NEWS ARTICLE

International Schools and how they build communities

Jan 20, 2022

The value of community building cannot be overemphasised, especially when people come together to fulfil a common goal. Schools play a crucial part in developing lifelong skills for students, and it is that part that we celebrate with the International School Awards every year. Let’s take a closer look at one of these award categories; the Community Building Award.

International Schools and how they build communities

Jan 20, 2022 | Good practice

Image: Brighton College Bangkok

The value of community building cannot be overemphasised, especially when people come together to fulfil a common goal. Schools play a crucial part in developing lifelong skills for students, and it is that part that we celebrate with the International School Awards every year.

Let’s take a closer look at one of these award categories; the Community Building Award. These initiatives can range from supporting the less fortunate in their community, to promoting female empowerment, to helping people reconnect.

International schools bring local communities together

One of the award nominees, Brighton College Bangkok, Thailand, has approached this with a “Community Critters” programme which aims to develop sustainable support for the local people of the Wang Yai community, who have a rural approach to living. The land that the Wang Yai live on is being rapidly developed which is reducing their space for living and farming. Because of this, many of the young people from this community have moved away in search of better opportunities, leaving the elderly behind.

The Community Critters initiative is student-led and aims to address some of the problems that the Wang Yai face, such as limited education opportunities and medical care. The students worked with their community leaders to support the Wang Yai by providing them access to desperately needed resources and education.

More than anything, Mike Walton, the Headmaster at Brighton College Thailand, said, was that the students “really wanted to connect and make friends. So that we understood each other and knew each other.”

 

 

 

 

 

 

Nord Anglia International School Shanghai, Pudong

Student-led initiatives to overcome adversity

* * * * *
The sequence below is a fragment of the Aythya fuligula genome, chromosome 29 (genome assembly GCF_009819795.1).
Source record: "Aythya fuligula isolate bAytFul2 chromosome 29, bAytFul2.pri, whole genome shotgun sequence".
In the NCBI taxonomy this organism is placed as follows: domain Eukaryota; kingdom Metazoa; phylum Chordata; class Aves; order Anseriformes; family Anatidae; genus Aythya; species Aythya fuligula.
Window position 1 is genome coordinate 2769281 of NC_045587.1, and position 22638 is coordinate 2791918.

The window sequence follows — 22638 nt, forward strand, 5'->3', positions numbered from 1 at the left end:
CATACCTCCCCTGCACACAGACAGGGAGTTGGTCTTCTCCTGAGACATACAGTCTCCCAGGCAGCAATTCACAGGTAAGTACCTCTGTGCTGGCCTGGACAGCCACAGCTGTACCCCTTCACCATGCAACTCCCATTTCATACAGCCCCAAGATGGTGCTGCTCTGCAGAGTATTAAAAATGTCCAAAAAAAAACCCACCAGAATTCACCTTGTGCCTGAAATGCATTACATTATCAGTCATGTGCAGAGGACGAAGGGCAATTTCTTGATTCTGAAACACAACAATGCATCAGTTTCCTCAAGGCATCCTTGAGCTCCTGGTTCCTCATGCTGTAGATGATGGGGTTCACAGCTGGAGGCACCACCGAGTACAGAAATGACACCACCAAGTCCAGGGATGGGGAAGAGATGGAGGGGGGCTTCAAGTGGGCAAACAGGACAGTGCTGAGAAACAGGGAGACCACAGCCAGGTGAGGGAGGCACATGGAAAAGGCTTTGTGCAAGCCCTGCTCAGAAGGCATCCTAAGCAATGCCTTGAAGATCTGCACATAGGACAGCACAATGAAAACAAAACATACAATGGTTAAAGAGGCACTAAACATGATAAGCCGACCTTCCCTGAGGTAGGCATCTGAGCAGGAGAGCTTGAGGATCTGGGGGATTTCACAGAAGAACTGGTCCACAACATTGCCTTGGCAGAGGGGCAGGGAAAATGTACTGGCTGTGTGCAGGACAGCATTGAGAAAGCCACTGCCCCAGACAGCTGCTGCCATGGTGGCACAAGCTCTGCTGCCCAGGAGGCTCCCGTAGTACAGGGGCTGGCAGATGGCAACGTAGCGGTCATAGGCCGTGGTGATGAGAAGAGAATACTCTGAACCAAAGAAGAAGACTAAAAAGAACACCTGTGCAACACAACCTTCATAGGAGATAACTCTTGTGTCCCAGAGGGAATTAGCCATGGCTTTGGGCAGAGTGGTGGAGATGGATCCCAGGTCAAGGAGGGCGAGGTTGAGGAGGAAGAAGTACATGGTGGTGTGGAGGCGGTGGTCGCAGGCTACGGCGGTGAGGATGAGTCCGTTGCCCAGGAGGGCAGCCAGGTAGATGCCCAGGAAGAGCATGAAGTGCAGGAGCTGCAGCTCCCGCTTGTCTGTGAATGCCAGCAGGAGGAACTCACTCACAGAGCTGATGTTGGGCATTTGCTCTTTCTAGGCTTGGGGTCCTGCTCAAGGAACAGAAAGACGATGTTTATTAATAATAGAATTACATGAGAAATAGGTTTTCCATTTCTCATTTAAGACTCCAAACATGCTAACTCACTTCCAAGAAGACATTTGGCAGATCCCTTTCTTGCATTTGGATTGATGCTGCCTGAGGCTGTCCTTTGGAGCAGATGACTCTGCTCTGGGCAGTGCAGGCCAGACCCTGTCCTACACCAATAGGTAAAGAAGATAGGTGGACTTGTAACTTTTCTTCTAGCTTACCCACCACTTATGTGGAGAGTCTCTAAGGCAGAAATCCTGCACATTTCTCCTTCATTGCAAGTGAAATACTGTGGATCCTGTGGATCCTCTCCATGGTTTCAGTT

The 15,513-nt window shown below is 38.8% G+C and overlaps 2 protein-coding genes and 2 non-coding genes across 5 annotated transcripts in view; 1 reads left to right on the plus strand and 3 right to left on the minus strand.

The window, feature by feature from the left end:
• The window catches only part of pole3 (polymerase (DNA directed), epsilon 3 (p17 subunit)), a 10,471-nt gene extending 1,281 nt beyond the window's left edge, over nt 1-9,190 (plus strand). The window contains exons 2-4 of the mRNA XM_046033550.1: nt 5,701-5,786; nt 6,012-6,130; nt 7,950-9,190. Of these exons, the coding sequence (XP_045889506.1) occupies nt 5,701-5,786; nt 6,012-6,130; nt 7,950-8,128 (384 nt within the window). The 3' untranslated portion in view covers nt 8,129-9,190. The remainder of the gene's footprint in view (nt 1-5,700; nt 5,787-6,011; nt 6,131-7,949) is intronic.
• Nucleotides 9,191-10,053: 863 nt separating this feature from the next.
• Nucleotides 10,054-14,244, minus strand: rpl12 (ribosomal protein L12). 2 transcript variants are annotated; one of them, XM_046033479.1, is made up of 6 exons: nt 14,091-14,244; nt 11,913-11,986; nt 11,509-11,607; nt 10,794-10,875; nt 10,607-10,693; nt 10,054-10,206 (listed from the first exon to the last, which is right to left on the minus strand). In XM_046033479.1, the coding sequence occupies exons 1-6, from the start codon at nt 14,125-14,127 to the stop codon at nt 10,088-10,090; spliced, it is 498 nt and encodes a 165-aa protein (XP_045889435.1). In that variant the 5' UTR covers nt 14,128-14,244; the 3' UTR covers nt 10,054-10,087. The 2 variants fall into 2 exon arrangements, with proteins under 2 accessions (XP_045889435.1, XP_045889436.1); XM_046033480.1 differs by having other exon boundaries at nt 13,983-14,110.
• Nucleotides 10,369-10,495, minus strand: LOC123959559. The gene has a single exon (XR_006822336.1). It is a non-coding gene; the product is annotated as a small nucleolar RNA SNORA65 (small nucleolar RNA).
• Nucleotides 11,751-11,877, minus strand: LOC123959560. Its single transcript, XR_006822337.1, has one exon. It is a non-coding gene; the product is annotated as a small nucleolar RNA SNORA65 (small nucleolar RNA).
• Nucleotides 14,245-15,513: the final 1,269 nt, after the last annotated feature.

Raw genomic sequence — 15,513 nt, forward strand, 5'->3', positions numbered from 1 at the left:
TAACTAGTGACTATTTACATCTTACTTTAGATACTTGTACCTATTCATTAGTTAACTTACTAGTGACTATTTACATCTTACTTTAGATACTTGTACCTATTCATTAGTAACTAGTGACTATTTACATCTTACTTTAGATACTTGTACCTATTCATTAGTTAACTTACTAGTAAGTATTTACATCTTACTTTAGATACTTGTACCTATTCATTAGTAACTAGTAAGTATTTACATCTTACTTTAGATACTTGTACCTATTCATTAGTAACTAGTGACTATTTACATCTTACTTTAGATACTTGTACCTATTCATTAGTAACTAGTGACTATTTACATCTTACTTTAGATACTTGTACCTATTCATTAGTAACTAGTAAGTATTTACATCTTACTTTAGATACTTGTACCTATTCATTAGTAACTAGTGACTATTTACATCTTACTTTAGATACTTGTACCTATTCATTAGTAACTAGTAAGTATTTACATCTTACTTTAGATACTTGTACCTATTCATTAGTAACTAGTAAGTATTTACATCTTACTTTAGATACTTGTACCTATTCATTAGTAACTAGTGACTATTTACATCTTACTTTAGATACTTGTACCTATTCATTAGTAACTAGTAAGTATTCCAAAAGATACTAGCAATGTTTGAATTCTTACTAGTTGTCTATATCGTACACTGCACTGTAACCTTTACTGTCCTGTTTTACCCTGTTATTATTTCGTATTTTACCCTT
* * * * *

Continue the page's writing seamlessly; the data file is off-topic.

Another shortlisted school, Nord Anglia International School Shanghai, Pudong, China, has implemented “Opening Minds, Opening Lives” (OMOL), a student-led initiative by seven Year 13 students. OMOL specifically aims to “uplift and inspire Chinese orphans through virtual education to ensure they gain the confidence and social skills to successfully integrate into society.” The school was made aware of the struggles that Nanyang Orphanage (Henan Province) was facing as an orphanage that houses over 400 Chinese orphans with varying degrees of disabilities. One of the main concerns is that only 8% of the orphans above the age of 4 are adopted. This, combined with the orphan-to-teacher-to- teacher ratio of 14:1, means that most children do not get the individual, highly supportive attention they need, stunting their growth and development.

To combat this, the students behind the OMOL initiative developed a curriculum, so that the staff were equipped with the expertise and knowledge to support the orphans in the best way that they could. “I think it was really brave for the students to face that challenge of coming up with a curriculum that addresses the needs of these kids,” says Joe Gichana, the Head of Humanities at Nord Anglia International School Shanghai.

Building communities to tackle environmental challenges

The International School of Kenya, Nairobi Launched their “Plastiki Rafiki” initiative aims to clean up the environment by “empowering communities to promote and monetize grassroots plastic recycling.” They do this by developing and fabricating low-cost plastic recycling machines and designing unique recycled plastic products and moulds. All profits are reinvested into machine and product development as well as supporting clean-up activities and the subsidization of plastic recycling centres in low-income settings. The initiative was recognised in this year’s international school awards. The school won the community building award, which was sponsored by BrainPOP.

“One of our biggest missions isn’t just cleaning up our local environment, but also getting people and giving them the opportunity to clean up their own local environments as well,” says International School of Kenya student, Anne Nyangaga. “So that they can create an environment where they’re comfortable raising their children and their own families and as well… As a student myself in terms of what keeps me up at night, or what I think about when I think of a legacy, is… giving [people] the ability to grow and keep on growing on their own. And we’re just empowering each other and living symbiotically instead of having a relationship built on lines, and I think that’s something that I love in being a part of.”

Through these amazing initiatives, international schools will continue to inspire others with how they bring people together and build communities.

To read more about these the shortlisted initiatives click here. 

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